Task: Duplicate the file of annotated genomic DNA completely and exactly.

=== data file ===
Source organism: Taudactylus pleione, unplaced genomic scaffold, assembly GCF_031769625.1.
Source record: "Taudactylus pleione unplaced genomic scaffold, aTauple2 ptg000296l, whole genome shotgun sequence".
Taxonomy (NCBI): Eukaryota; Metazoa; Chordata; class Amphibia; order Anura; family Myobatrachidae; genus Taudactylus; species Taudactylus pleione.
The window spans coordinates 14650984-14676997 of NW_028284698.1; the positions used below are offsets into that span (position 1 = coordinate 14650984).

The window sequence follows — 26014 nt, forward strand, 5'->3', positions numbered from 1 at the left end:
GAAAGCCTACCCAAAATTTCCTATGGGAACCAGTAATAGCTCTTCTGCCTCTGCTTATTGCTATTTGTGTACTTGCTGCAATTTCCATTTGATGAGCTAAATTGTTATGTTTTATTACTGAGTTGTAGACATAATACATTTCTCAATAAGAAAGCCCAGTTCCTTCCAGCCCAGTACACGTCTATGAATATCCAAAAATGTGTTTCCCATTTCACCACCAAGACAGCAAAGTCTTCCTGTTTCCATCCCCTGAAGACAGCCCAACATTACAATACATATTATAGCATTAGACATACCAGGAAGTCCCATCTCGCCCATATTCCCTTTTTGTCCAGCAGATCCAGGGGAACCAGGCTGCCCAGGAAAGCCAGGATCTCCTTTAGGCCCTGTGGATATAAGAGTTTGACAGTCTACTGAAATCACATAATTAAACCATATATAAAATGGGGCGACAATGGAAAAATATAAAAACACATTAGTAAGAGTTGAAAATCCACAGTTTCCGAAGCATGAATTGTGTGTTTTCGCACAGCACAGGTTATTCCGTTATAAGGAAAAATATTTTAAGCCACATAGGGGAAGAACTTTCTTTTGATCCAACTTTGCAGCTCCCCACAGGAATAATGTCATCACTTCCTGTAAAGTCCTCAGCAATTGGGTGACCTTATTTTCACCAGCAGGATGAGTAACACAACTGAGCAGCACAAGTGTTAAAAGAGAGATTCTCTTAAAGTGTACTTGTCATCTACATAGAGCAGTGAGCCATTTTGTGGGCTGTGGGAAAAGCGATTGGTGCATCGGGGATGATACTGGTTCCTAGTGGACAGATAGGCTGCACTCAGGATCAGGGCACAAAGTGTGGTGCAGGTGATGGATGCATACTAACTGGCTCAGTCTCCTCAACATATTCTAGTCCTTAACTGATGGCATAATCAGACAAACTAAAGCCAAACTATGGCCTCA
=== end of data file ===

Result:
Source organism: Taudactylus pleione, unplaced genomic scaffold, assembly GCF_031769625.1.
Source record: "Taudactylus pleione unplaced genomic scaffold, aTauple2 ptg000296l, whole genome shotgun sequence".
Taxonomy (NCBI): Eukaryota; Metazoa; Chordata; class Amphibia; order Anura; family Myobatrachidae; genus Taudactylus; species Taudactylus pleione.
The window spans coordinates 14650984-14676997 of NW_028284698.1; the positions used below are offsets into that span (position 1 = coordinate 14650984).

The window sequence follows — 26014 nt, forward strand, 5'->3', positions numbered from 1 at the left end:
GAAAGCCTACCCAAAATTTCCTATGGGAACCAGTAATAGCTCTTCTGCCTCTGCTTATTGCTATTTGTGTACTTGCTGCAATTTCCATTTGATGAGCTAAATTGTTATGTTTTATTACTGAGTTGTAGACATAATACATTTCTCAATAAGAAAGCCCAGTTCCTTCCAGCCCAGTACACGTCTATGAATATCCAAAAATGTGTTTCCCATTTCACCACCAAGACAGCAAAGTCTTCCTGTTTCCATCCCCTGAAGACAGCCCAACATTACAATACATATTATAGCATTAGACATACCAGGAAGTCCCATCTCGCCCATATTCCCTTTTTGTCCAGCAGATCCAGGGGAACCAGGCTGCCCAGGAAAGCCAGGATCTCCTTTAGGCCCTGTGGATATAAGAGTTTGACAGTCTACTGAAATCACATAATTAAACCATATATAAAATGGGGCGACAATGGAAAAATATAAAAACACATTAGTAAGAGTTGAAAATCCACAGTTTCCGAAGCATGAATTGTGTGTTTTCGCACAGCACAGGTTATTCCGTTATAAGGAAAAATATTTTAAGCCACATAGGGGAAGAACTTTCTTTTGATCCAACTTTGCAGCTCCCCACAGGAATAATGTCATCACTTCCTGTAAAGTCCTCAGCAATTGGGTGACCTTATTTTCACCAGCAGGATGAGTAACACAACTGAGCAGCACAAGTGTTAAAAGAGAGATTCTCTTAAAGTGTACTTGTCATCTACATAGAGCAGTGAGCCATTTTGTGGGCTGTGGGAAAAGCGATTGGTGCATCGGGGATGATACTGGTTCCTAGTGGACAGATAGGCTGCACTCAGGATCAGGGCACAAAGTGTGGTGCAGGTGATGGATGCATACTAACTGGCTCAGTCTCCTCAACATATTCTAGTCCTTAACTGATGGCATAATCAGACAAACTAAAGCCAAACTATGGCCTCA